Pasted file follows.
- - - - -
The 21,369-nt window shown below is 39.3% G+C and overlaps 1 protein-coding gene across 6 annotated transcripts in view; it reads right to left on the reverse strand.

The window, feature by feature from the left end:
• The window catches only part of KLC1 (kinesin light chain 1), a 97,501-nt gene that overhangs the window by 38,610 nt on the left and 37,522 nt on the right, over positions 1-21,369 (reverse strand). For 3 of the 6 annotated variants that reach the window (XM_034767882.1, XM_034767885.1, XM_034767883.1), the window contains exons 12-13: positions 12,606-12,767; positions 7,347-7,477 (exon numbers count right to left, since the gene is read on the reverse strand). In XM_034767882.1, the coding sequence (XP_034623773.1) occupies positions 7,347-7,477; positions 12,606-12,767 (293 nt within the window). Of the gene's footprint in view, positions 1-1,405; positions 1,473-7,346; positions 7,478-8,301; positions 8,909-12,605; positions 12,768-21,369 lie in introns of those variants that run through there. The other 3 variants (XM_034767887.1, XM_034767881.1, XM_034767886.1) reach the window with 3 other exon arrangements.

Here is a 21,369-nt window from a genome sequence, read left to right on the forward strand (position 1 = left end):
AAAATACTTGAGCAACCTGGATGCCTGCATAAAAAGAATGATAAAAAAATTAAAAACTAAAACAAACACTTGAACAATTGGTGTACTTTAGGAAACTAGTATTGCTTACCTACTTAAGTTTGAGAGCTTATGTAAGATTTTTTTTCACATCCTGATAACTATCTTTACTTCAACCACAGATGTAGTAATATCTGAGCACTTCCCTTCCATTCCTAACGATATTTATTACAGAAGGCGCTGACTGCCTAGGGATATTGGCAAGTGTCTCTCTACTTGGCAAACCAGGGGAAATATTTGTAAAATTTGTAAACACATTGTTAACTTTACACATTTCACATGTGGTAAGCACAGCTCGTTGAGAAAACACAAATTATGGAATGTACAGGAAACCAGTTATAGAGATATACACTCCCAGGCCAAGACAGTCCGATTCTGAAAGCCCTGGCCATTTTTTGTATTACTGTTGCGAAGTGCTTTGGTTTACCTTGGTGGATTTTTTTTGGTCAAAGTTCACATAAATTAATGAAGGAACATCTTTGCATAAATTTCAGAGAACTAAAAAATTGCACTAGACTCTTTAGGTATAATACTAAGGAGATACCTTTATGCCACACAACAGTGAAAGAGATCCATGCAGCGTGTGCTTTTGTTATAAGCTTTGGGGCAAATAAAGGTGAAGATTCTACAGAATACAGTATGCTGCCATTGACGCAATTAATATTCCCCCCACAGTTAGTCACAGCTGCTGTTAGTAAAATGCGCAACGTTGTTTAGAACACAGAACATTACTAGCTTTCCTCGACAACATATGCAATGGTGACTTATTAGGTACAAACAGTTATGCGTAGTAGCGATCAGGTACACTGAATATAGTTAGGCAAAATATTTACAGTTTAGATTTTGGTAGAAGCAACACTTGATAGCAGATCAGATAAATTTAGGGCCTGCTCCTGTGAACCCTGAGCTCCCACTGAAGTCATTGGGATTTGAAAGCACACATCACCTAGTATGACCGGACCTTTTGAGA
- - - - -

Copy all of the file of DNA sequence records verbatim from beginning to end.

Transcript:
The 21,369-nt window shown below is 39.3% G+C and overlaps 1 protein-coding gene across 6 annotated transcripts in view; it reads right to left on the reverse strand.

The window, feature by feature from the left end:
• The window catches only part of KLC1 (kinesin light chain 1), a 97,501-nt gene that overhangs the window by 38,610 nt on the left and 37,522 nt on the right, over positions 1-21,369 (reverse strand). For 3 of the 6 annotated variants that reach the window (XM_034767882.1, XM_034767885.1, XM_034767883.1), the window contains exons 12-13: positions 12,606-12,767; positions 7,347-7,477 (exon numbers count right to left, since the gene is read on the reverse strand). In XM_034767882.1, the coding sequence (XP_034623773.1) occupies positions 7,347-7,477; positions 12,606-12,767 (293 nt within the window). Of the gene's footprint in view, positions 1-1,405; positions 1,473-7,346; positions 7,478-8,301; positions 8,909-12,605; positions 12,768-21,369 lie in introns of those variants that run through there. The other 3 variants (XM_034767887.1, XM_034767881.1, XM_034767886.1) reach the window with 3 other exon arrangements.

Here is a 21,369-nt window from a genome sequence, read left to right on the forward strand (position 1 = left end):
AAAATACTTGAGCAACCTGGATGCCTGCATAAAAAGAATGATAAAAAAATTAAAAACTAAAACAAACACTTGAACAATTGGTGTACTTTAGGAAACTAGTATTGCTTACCTACTTAAGTTTGAGAGCTTATGTAAGATTTTTTTTCACATCCTGATAACTATCTTTACTTCAACCACAGATGTAGTAATATCTGAGCACTTCCCTTCCATTCCTAACGATATTTATTACAGAAGGCGCTGACTGCCTAGGGATATTGGCAAGTGTCTCTCTACTTGGCAAACCAGGGGAAATATTTGTAAAATTTGTAAACACATTGTTAACTTTACACATTTCACATGTGGTAAGCACAGCTCGTTGAGAAAACACAAATTATGGAATGTACAGGAAACCAGTTATAGAGATATACACTCCCAGGCCAAGACAGTCCGATTCTGAAAGCCCTGGCCATTTTTTGTATTACTGTTGCGAAGTGCTTTGGTTTACCTTGGTGGATTTTTTTTGGTCAAAGTTCACATAAATTAATGAAGGAACATCTTTGCATAAATTTCAGAGAACTAAAAAATTGCACTAGACTCTTTAGGTATAATACTAAGGAGATACCTTTATGCCACACAACAGTGAAAGAGATCCATGCAGCGTGTGCTTTTGTTATAAGCTTTGGGGCAAATAAAGGTGAAGATTCTACAGAATACAGTATGCTGCCATTGACGCAATTAATATTCCCCCCACAGTTAGTCACAGCTGCTGTTAGTAAAATGCGCAACGTTGTTTAGAACACAGAACATTACTAGCTTTCCTCGACAACATATGCAATGGTGACTTATTAGGTACAAACAGTTATGCGTAGTAGCGATCAGGTACACTGAATATAGTTAGGCAAAATATTTACAGTTTAGATTTTGGTAGAAGCAACACTTGATAGCAGATCAGATAAATTTAGGGCCTGCTCCTGTGAACCCTGAGCTCCCACTGAAGTCATTGGGATTTGAAAGCACACATCACCTAGTATGACCGGACCTTTTGAGA